Before long, however, he'd been escorted to a front-row seat in the "religious leaders'" section. And then assigned to give the opening prayer! So a week before we are to leave, Scott found himself in the center of Bundibugyo in front of a few thousand people and the President of Uganda, praying for God's blessing on this place, and for integrity in leadership. Such a prayer is not just a token speech. It is a real opportunity for impact, for good, for change, for the Spirit. I decided at the last minute to join the Johnsons and the Anna's in driving up to town, but we arrived late (the Johnson-mobile seems to have caught the dread flat-tire-every-outing disease we struggled with for so long). As we stood on the fringes of the crowd we listened to President Museveni speak in Runyankole and Rutooro, related languages to the local one here but a bit more difficult for us to follow. He stood on a platform on the back of a truck, wearing his characteristic floppy sun hat and a dark suit, relaxed, making jokes, enjoying the crowd, telling proverbs and emphasizing his points. The masses were kept at bay by well armed soldiers and careful protocol. We were just enjoying the scene, seeing Scott sitting up front. But my ears perked up when Museveni started talking about ebola. He turned around and pointed at Scott and said "yes, and then I called Dr. Scott and talked to him about it . . ."
Well, let me tell you that if you live in Bundibugyo you are pretty excited when the PRESIDENT mentions someone you know by name, and even admits to having talked to him. Our friends took it as a personal affirmation that the President knows their doctor.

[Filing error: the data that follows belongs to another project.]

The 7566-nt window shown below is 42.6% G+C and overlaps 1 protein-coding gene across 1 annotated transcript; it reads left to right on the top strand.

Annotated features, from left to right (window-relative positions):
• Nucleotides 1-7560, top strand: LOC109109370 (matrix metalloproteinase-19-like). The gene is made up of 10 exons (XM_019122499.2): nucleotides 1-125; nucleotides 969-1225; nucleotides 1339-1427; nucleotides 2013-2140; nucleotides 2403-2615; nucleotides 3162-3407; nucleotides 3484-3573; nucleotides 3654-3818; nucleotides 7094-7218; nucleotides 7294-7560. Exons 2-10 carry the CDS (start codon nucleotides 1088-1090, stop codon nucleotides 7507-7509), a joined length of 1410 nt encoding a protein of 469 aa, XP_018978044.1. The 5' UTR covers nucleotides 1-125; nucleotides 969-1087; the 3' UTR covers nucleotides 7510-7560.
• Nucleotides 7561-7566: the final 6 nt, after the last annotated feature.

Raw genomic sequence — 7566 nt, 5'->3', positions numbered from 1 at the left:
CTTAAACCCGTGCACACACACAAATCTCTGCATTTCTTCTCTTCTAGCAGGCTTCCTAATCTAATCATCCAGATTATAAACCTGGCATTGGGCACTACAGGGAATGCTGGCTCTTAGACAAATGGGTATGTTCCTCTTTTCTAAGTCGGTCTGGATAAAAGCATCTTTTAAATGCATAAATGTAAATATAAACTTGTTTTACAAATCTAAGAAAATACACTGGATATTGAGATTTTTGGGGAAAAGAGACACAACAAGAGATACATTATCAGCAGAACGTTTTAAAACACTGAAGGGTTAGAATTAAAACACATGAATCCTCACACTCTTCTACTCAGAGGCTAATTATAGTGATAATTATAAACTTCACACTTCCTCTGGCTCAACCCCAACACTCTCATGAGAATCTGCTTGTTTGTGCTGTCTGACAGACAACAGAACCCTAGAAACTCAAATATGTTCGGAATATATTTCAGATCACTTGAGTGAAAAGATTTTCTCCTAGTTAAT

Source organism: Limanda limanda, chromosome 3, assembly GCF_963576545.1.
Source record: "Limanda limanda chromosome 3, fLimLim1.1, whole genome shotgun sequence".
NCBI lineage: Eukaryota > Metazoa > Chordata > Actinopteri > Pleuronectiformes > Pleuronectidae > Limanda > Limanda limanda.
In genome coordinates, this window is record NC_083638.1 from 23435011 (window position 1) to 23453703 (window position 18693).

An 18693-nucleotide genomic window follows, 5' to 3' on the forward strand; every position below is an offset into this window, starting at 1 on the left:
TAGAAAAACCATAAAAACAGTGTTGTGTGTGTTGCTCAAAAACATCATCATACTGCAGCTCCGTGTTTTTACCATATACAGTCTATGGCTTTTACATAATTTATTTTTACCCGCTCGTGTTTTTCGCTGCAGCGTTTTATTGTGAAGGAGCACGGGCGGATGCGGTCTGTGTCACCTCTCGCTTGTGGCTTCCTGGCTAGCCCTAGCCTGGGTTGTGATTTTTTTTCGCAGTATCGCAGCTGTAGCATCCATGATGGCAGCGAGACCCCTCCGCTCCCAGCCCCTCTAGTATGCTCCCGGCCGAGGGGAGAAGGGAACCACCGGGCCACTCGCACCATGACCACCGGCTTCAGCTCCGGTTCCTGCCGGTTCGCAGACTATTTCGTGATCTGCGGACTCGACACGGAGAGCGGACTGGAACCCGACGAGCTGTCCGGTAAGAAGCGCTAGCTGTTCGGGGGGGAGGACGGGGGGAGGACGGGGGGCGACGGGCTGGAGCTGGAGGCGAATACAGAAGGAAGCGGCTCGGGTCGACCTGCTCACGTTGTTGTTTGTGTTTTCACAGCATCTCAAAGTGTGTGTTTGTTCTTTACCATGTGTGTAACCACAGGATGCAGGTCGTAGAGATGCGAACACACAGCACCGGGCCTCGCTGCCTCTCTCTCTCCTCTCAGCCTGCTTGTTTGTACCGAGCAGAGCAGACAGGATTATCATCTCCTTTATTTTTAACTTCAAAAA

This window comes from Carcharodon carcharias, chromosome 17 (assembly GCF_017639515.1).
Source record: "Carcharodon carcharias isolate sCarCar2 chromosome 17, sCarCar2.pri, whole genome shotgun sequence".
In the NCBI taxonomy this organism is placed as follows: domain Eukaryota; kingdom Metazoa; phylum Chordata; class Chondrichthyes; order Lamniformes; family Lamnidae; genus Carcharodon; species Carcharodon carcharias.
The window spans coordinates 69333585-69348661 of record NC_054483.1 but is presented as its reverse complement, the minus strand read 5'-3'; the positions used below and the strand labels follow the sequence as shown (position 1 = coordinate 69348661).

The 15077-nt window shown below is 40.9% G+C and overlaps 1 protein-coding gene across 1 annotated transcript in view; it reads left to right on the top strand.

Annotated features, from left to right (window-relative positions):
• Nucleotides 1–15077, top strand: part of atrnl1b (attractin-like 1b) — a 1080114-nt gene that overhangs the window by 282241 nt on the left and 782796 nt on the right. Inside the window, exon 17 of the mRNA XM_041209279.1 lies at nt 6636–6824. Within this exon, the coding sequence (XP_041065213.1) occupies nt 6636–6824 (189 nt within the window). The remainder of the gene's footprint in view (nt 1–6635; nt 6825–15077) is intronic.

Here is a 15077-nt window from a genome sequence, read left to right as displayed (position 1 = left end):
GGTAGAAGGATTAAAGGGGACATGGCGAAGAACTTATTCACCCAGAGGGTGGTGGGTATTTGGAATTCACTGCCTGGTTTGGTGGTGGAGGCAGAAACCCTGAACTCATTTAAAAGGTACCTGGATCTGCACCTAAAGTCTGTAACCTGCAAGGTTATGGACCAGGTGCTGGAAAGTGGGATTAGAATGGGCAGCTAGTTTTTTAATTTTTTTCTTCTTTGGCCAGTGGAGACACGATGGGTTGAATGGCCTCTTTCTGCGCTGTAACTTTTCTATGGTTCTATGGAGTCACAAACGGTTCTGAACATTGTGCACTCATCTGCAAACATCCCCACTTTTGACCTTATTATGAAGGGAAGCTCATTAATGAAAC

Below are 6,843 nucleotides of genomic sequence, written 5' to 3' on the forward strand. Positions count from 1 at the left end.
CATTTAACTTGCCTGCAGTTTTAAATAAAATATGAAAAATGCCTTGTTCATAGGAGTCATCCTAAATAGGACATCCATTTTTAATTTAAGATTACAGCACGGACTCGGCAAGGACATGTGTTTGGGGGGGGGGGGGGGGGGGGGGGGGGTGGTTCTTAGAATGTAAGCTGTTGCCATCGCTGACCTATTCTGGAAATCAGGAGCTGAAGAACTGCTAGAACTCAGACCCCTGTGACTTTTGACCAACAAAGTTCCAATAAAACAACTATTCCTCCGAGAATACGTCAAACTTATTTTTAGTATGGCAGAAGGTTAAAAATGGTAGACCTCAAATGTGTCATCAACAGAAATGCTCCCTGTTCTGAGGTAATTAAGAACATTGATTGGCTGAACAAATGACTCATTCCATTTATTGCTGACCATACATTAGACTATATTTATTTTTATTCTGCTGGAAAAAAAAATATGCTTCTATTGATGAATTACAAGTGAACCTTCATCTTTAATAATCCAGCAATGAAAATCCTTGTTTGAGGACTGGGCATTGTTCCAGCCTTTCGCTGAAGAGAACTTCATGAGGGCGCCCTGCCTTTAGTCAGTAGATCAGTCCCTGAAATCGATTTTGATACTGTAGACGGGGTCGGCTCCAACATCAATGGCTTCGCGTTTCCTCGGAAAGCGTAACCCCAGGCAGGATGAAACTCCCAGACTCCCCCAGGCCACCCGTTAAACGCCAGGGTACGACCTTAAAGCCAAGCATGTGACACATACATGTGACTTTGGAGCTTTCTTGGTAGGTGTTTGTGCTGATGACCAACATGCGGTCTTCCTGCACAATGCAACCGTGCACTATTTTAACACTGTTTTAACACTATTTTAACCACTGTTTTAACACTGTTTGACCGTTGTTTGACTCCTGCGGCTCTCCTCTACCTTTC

And I have to say that we asked again for prayer this morning, because it's been a hard week. Scott went into the day very discouraged by a combination of things (issues with CSB staff, loose ends on contracts, the oxygen concentrator dying, the already-evident dip in morale at the hospital and exodus of patients, struggling to lift a bunch of trunks into an attic and finding more stuff there that we thought we'd already cleared out, sadness of throwing away files that represent years of work, that kind of thing). He told the team he was in a "funk". So we sent a quick pray-now request to a short list of people. And what an unexpected answer, to be allowed to pray for the country and to be affirmed by its leader. Doesn't God do the most out-of-the-box things to answer prayers??
At the end of the ceremony we all stood to sing the Ugandan National Anthem as President Museveni left. It made me teary again. "Oh Uganda, may God uphold thee . . ." , singing the familiar words with thousands of people, and really meaning it, and knowing we won't be in the middle of such days again for a long time, if ever.